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Lidocaine and Prevention of Chronic Pain

This study has been completed.
Sponsor:
ClinicalTrials.gov Identifier:
NCT01619852
First Posted: June 14, 2012
Last Update Posted: October 12, 2017
The safety and scientific validity of this study is the responsibility of the study sponsor and investigators. Listing a study does not mean it has been evaluated by the U.S. Federal Government. Read our disclaimer for details.
Information provided by (Responsible Party):
Gildasio De Oliveira, Northwestern University
June 12, 2012
June 14, 2012
October 12, 2017
June 2012
July 2014   (Final data collection date for primary outcome measure)
The development of chronic pain after surgery [ Time Frame: 6 months ]
The participants development of chronic pain 6 months after surgery.
Same as current
Complete list of historical versions of study NCT01619852 on ClinicalTrials.gov Archive Site
Brain morphologic and functional changes associated with the development of chronic pain [ Time Frame: 6 months ]
Brain morphologic and functional changes associated with the development of chronic pain at 6 months post surgery.
Same as current
Not Provided
Not Provided
 
Lidocaine and Prevention of Chronic Pain
The Effect of Lidocaine to Prevent the Development of Chronic Post-Surgical Pain: a Functional and Morphological Brain Imaging Study

The study seeks to investigate a safe and inexpensive strategy to reduce persistent post-surgical pain that can affect up to 60% of patients undergoing surgical procedures. It also seeks to investigate specific brain changes associated with the development of chronic pain. This may lead to the development of more specific and more effective treatments.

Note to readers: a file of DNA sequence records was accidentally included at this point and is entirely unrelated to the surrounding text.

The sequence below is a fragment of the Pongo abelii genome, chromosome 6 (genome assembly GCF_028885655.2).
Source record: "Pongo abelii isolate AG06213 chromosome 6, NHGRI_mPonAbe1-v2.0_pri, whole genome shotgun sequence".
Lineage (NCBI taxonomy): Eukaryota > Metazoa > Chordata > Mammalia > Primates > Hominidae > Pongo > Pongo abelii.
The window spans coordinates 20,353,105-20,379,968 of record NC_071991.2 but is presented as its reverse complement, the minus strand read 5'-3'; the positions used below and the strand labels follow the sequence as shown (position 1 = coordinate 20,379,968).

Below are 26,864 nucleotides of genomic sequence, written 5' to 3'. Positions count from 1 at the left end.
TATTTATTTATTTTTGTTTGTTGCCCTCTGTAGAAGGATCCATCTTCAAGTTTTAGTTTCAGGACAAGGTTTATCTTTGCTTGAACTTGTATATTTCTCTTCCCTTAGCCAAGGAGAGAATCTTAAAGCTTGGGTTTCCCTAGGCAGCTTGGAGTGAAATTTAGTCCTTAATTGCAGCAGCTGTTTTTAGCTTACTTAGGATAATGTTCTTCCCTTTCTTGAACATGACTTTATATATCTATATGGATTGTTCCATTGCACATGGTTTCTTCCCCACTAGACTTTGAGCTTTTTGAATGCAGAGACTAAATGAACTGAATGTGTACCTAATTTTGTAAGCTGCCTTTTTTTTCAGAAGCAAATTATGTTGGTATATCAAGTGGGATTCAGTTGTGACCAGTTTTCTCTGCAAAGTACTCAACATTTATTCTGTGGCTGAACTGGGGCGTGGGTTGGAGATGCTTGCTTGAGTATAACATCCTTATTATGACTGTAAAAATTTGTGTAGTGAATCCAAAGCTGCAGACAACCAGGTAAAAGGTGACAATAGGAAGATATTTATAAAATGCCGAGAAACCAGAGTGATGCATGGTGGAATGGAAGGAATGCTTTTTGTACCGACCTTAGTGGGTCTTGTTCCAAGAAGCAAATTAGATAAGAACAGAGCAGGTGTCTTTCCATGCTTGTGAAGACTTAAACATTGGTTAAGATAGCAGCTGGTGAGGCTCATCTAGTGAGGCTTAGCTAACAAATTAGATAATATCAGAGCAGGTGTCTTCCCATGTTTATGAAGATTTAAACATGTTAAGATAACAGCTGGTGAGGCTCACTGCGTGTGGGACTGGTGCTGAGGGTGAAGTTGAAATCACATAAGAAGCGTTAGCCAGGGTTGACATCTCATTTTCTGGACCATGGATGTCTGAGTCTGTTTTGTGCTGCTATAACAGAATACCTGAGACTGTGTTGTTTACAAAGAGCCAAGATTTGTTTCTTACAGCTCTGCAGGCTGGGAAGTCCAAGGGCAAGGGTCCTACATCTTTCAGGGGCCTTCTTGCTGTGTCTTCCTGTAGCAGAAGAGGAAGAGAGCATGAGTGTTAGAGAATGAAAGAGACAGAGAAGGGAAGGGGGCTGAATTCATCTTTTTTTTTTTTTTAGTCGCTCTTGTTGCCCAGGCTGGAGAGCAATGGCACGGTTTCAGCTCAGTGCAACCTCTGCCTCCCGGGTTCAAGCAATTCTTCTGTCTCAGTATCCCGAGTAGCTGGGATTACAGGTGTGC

Hypotheses:

  1. Perioperative systemic lidocaine reduces the incidence of chronic pain in patients undergoing surgical procedures.
  2. There is a specific brain morphological/function change associated with the development of chronic pain.
Not Provided
Interventional
Not Provided
Allocation: Randomized
Intervention Model: Parallel Assignment
Masking: Double (Participant, Outcomes Assessor)
Primary Purpose: Prevention
Surgery
  • Drug: .9 normal saline placebo
    Administration of .9 normal saline placebo as a bolus and as maintenance throughout the length of the surgical procedure.
  • Drug: Group L (lidocaine)
    Group L will receive a 1.5 mg/kg bolus of intravenous lidocaine followed by a 2mg/kg/hr infusion that will be started at the time of surgical induction and will be discontinued one hour after the end of the surgical procedure.
  • Active Comparator: Group L
    Group L will receive a 1.5 mg/kg bolus of intravenous lidocaine followed by a 2mg/kg/hr infusion that will be started at the time of surgical induction and will be discontinued one hour after the end of the surgical procedure.
    Intervention: Drug: Group L (lidocaine)
  • Placebo Comparator: .9% normal saline placebo
    .9% normal saline administered as a bolus then as a maintenance infusion for the length of the surgical case.
    Intervention: Drug: .9 normal saline placebo
Not Provided

*   Includes publications given by the data provider as well as publications identified by ClinicalTrials.gov Identifier (NCT Number) in Medline.
 
Completed
150
January 2015
July 2014   (Final data collection date for primary outcome measure)

Inclusion Criteria:

  • Age 18-64,
  • Females undergoing gynecological, urological or breast surgery

Exclusion Criteria:

  • pregnant,
  • history of chronic use of opioids,
  • allergy to local anesthetics,
  • history of cardiac arrhythmias Drop out: patient or surgeon request
Sexes Eligible for Study: Female
18 Years to 64 Years   (Adult)
No
Contact information is only displayed when the study is recruiting subjects
United States
 
 
NCT01619852
STU00061676
No
Not Provided
Not Provided
Gildasio De Oliveira, Northwestern University
Northwestern University
Not Provided
Principal Investigator: Gildasio De Oliveira, M.D. Northwestern University
Northwestern University
April 2015

ICMJE     Data element required by the International Committee of Medical Journal Editors and the World Health Organization ICTRP